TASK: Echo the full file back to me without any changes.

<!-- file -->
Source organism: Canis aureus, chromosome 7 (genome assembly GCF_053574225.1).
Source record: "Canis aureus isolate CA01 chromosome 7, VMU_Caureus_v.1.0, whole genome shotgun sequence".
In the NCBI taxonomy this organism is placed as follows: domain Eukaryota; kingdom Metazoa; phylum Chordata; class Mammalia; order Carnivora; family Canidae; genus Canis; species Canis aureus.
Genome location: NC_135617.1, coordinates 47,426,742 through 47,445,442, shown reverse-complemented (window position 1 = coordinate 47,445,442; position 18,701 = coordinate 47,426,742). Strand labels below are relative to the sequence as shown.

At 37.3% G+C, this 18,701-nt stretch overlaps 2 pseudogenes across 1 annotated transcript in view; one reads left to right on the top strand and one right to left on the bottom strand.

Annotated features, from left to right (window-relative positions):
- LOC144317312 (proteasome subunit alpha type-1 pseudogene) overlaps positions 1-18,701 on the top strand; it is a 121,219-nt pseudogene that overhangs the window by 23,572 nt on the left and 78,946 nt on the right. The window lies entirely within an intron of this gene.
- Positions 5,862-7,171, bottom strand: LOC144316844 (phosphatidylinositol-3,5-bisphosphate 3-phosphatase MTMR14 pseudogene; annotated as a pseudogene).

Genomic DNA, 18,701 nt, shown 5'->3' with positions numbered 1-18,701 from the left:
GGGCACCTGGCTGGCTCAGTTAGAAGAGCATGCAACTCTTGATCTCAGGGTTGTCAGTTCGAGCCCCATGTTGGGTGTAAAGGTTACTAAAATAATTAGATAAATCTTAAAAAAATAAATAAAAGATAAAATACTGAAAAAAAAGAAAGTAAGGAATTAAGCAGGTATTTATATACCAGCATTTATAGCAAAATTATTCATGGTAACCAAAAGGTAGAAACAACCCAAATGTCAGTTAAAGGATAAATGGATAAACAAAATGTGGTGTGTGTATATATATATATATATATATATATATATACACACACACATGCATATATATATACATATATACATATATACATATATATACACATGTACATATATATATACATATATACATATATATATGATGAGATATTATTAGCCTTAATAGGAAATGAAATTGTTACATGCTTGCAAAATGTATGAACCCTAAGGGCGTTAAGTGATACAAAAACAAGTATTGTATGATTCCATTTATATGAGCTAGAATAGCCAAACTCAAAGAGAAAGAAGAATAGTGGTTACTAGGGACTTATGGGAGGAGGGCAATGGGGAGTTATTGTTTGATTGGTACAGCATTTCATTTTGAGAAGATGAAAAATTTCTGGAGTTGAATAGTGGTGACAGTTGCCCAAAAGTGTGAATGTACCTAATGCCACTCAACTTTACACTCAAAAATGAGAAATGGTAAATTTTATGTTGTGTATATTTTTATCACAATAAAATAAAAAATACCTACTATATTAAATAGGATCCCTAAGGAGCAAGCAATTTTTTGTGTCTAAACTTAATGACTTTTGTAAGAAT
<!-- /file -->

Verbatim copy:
Source organism: Canis aureus, chromosome 7 (genome assembly GCF_053574225.1).
Source record: "Canis aureus isolate CA01 chromosome 7, VMU_Caureus_v.1.0, whole genome shotgun sequence".
In the NCBI taxonomy this organism is placed as follows: domain Eukaryota; kingdom Metazoa; phylum Chordata; class Mammalia; order Carnivora; family Canidae; genus Canis; species Canis aureus.
Genome location: NC_135617.1, coordinates 47,426,742 through 47,445,442, shown reverse-complemented (window position 1 = coordinate 47,445,442; position 18,701 = coordinate 47,426,742). Strand labels below are relative to the sequence as shown.

At 37.3% G+C, this 18,701-nt stretch overlaps 2 pseudogenes across 1 annotated transcript in view; one reads left to right on the top strand and one right to left on the bottom strand.

Annotated features, from left to right (window-relative positions):
- LOC144317312 (proteasome subunit alpha type-1 pseudogene) overlaps positions 1-18,701 on the top strand; it is a 121,219-nt pseudogene that overhangs the window by 23,572 nt on the left and 78,946 nt on the right. The window lies entirely within an intron of this gene.
- Positions 5,862-7,171, bottom strand: LOC144316844 (phosphatidylinositol-3,5-bisphosphate 3-phosphatase MTMR14 pseudogene; annotated as a pseudogene).

Genomic DNA, 18,701 nt, shown 5'->3' with positions numbered 1-18,701 from the left:
GGGCACCTGGCTGGCTCAGTTAGAAGAGCATGCAACTCTTGATCTCAGGGTTGTCAGTTCGAGCCCCATGTTGGGTGTAAAGGTTACTAAAATAATTAGATAAATCTTAAAAAAATAAATAAAAGATAAAATACTGAAAAAAAAGAAAGTAAGGAATTAAGCAGGTATTTATATACCAGCATTTATAGCAAAATTATTCATGGTAACCAAAAGGTAGAAACAACCCAAATGTCAGTTAAAGGATAAATGGATAAACAAAATGTGGTGTGTGTATATATATATATATATATATATATATATACACACACACATGCATATATATATACATATATACATATATACATATATATACACATGTACATATATATATACATATATACATATATATATGATGAGATATTATTAGCCTTAATAGGAAATGAAATTGTTACATGCTTGCAAAATGTATGAACCCTAAGGGCGTTAAGTGATACAAAAACAAGTATTGTATGATTCCATTTATATGAGCTAGAATAGCCAAACTCAAAGAGAAAGAAGAATAGTGGTTACTAGGGACTTATGGGAGGAGGGCAATGGGGAGTTATTGTTTGATTGGTACAGCATTTCATTTTGAGAAGATGAAAAATTTCTGGAGTTGAATAGTGGTGACAGTTGCCCAAAAGTGTGAATGTACCTAATGCCACTCAACTTTACACTCAAAAATGAGAAATGGTAAATTTTATGTTGTGTATATTTTTATCACAATAAAATAAAAAATACCTACTATATTAAATAGGATCCCTAAGGAGCAAGCAATTTTTTGTGTCTAAACTTAATGACTTTTGTAAGAAT